Why are there no more two-strokes?

Traditional two-stroke engines offered a variety of advantages over their four-stroke rivals.  Their power output far exceeds similar capacity four-strokes. This is in part due to the fact they produce power twice as often as a four-stroke and partly because there are less moving parts to create drag and losses in power.  This “fewer moving parts” factor was seen as another significant benefit of two-stroke technology.  Fewer moving parts equates to fewer things to go wrong.

The late 80’s and 90’s could have been considered as the high point of two-stroke motorcycles.  The premier racing category (now known as MotoGP) featured three classes of bikes featuring two-stroke engines.  A few manufacturers had small light-weight high-powered two-stroke road bikes in their line-ups.  Of course, every silver-lining has a dark cloud somewhere. With two-strokes, this cloud has a blue tinge and a distinct smell about it.  Two strokes were notorious as being bad polluters and suffering poor fuel economy.  “Highly tuned” two strokes were also known for their light-switch power delivery.  “All-or-nothing” power delivery can be intoxicating, but it can also be annoying and down-right dangerous on public roads.  When not running at optimum engine speeds, these two-strokes expel a large amount of unburnt hydrocarbons into the atmosphere.  So much so, that even before Al Gore brought climate change to mainstream attention, most people could see that this was “altogether a bad thing”.

Of course, two-stroke technology still exists in all sorts of industries today.  Outboard marine engines often feature this technology.  But, before you start criticising your boat owning neighbour for his “careless attitude toward the environment”, know that modern outboard two-stroke engines pass the emissions tests required of it.  Direct Injection technology ensures that fuel is not wasted and pushed out the exhaust unburnt as did two-strokes of old.  The fuel is only delivered to the combustion chamber when it cannot escape out the exhaust port.  (My apologies to any reader who doesn’t understand the basics of two stroke combustion engines – hopefully I’ll cover that in an introductory manner at another point in time)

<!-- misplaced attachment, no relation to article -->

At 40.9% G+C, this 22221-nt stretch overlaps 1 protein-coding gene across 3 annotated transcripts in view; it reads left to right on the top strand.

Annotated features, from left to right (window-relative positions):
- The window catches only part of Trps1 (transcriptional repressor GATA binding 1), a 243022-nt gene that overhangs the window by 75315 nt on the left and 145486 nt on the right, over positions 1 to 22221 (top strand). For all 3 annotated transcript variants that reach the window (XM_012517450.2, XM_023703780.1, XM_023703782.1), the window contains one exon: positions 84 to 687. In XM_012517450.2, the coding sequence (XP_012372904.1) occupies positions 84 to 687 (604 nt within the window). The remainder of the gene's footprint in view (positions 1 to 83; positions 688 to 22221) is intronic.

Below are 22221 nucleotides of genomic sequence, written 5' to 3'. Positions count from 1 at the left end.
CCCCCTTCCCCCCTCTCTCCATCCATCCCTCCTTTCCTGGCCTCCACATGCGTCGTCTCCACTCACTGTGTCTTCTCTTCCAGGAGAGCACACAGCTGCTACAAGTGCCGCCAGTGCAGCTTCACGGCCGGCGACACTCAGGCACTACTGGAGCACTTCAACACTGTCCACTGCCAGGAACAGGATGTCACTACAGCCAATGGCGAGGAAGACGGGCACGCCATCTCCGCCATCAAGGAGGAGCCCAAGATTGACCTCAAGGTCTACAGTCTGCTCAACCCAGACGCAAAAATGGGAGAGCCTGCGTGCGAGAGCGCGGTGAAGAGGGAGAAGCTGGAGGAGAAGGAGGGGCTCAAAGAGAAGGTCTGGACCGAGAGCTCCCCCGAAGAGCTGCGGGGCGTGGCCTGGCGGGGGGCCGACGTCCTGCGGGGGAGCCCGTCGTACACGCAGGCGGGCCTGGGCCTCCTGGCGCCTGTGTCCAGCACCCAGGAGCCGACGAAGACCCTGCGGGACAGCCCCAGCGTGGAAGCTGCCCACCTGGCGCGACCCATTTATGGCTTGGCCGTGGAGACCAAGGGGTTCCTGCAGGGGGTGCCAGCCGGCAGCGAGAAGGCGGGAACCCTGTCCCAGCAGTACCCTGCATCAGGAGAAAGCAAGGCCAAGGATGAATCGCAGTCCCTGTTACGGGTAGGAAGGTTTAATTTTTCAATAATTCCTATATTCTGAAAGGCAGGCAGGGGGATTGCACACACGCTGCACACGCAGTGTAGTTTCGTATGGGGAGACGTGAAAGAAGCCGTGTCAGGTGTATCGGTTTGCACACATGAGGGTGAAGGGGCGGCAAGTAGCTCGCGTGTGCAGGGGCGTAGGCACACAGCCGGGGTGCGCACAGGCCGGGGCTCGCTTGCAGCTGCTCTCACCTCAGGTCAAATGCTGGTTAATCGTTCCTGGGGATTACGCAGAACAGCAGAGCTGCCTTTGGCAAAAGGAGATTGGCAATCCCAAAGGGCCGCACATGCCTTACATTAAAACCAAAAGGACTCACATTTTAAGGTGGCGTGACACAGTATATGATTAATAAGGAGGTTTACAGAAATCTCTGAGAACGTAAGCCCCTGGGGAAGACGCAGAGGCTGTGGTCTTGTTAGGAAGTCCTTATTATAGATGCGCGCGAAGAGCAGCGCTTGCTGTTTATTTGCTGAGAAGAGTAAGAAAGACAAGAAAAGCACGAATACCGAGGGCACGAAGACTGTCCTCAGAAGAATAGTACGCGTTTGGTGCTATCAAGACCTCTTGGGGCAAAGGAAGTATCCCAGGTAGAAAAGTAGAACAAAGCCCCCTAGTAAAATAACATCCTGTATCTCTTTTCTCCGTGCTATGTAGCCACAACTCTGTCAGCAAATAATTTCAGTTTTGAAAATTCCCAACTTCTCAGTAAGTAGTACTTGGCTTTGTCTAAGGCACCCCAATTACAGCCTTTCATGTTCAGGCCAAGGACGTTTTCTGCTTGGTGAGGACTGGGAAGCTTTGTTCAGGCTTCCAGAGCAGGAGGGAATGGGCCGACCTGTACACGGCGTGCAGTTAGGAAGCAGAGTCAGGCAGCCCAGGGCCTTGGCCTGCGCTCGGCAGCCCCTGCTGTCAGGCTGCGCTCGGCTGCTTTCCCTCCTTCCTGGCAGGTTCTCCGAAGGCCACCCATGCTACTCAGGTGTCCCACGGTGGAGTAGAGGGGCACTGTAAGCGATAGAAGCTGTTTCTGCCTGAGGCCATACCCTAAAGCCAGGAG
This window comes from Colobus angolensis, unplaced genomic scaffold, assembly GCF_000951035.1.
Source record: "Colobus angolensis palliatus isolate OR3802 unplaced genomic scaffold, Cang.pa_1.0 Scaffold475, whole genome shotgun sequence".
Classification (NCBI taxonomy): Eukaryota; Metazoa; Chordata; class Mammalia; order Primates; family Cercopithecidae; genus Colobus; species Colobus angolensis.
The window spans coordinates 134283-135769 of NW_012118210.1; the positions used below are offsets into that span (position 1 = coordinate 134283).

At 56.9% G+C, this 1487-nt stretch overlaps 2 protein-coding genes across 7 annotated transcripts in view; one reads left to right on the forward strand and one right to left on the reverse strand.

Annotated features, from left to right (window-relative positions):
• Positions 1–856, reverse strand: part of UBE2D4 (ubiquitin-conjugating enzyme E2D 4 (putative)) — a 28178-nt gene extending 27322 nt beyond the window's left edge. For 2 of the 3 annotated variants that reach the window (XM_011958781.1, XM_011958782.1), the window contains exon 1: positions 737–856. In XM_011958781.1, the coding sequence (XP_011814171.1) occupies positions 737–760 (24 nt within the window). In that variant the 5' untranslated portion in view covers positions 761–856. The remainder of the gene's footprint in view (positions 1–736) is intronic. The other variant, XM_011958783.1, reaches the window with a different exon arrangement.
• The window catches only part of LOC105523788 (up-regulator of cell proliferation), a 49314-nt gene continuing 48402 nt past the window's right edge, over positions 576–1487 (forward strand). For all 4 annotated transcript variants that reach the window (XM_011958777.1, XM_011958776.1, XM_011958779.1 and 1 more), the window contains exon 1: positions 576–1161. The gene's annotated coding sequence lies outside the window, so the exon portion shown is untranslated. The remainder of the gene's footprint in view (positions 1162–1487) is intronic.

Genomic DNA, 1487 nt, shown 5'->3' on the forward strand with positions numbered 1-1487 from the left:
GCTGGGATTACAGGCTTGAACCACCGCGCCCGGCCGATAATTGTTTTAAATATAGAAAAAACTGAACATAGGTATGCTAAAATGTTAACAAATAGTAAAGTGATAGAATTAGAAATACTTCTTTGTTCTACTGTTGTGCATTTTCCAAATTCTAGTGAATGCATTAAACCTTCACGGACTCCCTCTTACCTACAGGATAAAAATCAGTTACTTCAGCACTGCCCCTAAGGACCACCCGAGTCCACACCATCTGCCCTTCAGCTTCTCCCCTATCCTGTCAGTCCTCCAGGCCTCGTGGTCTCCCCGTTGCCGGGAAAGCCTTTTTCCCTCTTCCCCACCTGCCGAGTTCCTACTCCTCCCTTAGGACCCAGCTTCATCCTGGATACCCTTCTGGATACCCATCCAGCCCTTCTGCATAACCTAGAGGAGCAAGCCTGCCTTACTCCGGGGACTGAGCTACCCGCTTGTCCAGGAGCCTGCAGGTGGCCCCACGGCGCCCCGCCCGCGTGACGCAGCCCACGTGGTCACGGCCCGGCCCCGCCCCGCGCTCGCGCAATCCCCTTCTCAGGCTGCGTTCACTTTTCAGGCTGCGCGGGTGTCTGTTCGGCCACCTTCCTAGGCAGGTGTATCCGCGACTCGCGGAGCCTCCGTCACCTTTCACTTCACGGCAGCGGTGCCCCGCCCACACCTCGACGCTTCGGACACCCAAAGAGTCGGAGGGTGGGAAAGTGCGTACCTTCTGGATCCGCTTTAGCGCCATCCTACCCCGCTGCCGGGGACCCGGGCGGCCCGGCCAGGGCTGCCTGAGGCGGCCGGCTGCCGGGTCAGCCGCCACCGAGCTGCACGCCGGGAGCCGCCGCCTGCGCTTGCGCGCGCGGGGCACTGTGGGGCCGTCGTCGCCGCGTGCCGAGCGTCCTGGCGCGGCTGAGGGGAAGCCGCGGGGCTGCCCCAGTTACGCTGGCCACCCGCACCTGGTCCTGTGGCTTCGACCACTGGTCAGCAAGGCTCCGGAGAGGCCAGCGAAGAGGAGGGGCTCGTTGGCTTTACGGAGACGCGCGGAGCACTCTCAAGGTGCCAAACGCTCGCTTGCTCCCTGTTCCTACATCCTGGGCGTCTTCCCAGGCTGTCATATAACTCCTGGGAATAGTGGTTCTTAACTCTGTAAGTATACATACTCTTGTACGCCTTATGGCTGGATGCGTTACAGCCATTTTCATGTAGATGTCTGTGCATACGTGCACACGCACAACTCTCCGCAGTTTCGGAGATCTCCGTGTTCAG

From what I have read, direct injection two-stroke engine design:

  • Eliminates the “peaky” power delivery.
  • Reduces emissions to comparable levels of a four-stroke engine.
  • Retains its power to weight ratio advantage over four-stroke engine design.

I hear you saying: “Surely they have lost some of the advantages they used to have?  Isn’t there always a compromise?”.  Well, as stated earlier, two-strokes of old were mechanically very simple.  Few moving parts with very little to go wrong.  Direct injection necessitates that things get a bit more complicated, with fuel pumps, fuel injectors and so on.

I suspect the biggest factor in why we don’t see modern “clean running” two-stroke motorcycles is largely due to the sins of their past.  Any new bike would need to overcome the old stereotypes of being polluting and thirsty motorcycles.  Given that technology exists to overcome these issues, it really is a shame the manufacturers have not risen to the challenge of marketing them in a better light.  There still seems to be a lot of sentimental folks in the motorcycling press who would like to see them return, so maybe they will, one day…